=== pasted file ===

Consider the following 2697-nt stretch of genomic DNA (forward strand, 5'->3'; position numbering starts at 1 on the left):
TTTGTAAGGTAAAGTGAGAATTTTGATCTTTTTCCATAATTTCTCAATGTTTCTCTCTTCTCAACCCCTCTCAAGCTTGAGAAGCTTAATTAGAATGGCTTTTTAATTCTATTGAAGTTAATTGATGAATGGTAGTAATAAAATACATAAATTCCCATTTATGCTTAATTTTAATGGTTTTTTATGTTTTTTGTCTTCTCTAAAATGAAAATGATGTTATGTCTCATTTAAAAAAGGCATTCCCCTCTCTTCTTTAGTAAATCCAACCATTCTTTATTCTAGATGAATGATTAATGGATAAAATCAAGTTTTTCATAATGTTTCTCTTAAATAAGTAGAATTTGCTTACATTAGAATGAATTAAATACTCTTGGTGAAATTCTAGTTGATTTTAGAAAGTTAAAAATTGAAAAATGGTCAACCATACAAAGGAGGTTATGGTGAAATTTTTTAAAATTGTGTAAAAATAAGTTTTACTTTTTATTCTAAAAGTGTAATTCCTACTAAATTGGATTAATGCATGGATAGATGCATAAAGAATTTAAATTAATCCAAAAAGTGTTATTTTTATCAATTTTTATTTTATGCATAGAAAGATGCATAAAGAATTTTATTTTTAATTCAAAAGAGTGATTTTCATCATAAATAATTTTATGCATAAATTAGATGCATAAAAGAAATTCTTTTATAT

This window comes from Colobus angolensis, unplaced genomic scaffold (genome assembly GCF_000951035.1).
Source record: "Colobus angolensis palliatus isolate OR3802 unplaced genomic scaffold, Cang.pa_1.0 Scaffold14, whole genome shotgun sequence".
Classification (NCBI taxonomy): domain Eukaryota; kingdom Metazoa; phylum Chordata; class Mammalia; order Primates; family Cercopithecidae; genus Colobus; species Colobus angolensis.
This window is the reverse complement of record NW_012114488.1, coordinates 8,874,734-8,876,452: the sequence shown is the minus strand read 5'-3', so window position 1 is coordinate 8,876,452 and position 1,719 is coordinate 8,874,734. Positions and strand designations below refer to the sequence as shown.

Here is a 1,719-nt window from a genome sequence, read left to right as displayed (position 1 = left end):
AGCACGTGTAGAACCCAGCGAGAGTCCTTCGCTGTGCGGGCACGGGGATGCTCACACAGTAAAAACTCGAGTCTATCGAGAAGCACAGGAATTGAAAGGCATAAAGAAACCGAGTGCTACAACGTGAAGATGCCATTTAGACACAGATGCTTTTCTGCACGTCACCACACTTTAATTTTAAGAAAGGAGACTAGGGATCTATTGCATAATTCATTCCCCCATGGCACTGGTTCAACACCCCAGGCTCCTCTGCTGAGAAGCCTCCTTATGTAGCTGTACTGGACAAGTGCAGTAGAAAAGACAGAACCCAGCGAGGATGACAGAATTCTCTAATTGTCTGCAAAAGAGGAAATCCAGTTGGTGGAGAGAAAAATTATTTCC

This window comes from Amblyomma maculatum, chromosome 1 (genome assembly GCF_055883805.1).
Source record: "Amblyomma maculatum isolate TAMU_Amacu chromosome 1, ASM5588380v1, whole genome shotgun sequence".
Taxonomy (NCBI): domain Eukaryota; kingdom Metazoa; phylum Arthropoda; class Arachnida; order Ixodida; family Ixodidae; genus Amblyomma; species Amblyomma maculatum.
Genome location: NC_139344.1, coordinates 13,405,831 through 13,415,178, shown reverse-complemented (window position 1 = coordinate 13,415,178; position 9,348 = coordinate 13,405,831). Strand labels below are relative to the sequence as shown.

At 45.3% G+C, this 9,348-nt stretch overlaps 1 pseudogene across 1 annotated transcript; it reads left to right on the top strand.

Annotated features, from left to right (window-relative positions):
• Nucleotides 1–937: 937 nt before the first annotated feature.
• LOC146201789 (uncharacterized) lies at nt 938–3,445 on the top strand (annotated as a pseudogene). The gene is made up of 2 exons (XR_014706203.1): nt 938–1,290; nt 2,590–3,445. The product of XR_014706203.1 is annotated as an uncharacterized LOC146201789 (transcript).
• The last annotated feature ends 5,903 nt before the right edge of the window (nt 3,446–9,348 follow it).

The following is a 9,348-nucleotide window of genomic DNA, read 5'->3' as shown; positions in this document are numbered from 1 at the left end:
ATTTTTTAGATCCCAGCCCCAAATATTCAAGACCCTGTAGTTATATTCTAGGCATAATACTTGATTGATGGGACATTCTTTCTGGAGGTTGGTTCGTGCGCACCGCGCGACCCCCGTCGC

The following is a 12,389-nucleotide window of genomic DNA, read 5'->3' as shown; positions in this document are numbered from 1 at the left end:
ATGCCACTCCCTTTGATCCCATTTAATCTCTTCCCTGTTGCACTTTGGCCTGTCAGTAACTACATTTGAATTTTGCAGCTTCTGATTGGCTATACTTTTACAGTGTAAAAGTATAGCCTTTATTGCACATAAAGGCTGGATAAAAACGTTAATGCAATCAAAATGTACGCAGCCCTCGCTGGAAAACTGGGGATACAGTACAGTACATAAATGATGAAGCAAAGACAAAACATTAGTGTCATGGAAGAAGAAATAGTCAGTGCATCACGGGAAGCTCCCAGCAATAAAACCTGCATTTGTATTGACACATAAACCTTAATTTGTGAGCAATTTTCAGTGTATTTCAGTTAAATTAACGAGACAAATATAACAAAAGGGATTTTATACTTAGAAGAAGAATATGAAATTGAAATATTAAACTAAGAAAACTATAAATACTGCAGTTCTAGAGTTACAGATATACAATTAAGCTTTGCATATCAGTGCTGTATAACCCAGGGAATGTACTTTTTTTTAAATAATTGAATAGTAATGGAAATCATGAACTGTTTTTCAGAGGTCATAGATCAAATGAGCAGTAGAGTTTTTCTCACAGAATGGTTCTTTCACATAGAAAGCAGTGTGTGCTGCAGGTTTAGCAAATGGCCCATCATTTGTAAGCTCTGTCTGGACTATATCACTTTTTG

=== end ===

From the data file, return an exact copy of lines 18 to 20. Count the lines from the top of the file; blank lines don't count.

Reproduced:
The following is a 9,348-nucleotide window of genomic DNA, read 5'->3' as shown; positions in this document are numbered from 1 at the left end:
ATTTTTTAGATCCCAGCCCCAAATATTCAAGACCCTGTAGTTATATTCTAGGCATAATACTTGATTGATGGGACATTCTTTCTGGAGGTTGGTTCGTGCGCACCGCGCGACCCCCGTCGC

The following is a 12,389-nucleotide window of genomic DNA, read 5'->3' as shown; positions in this document are numbered from 1 at the left end: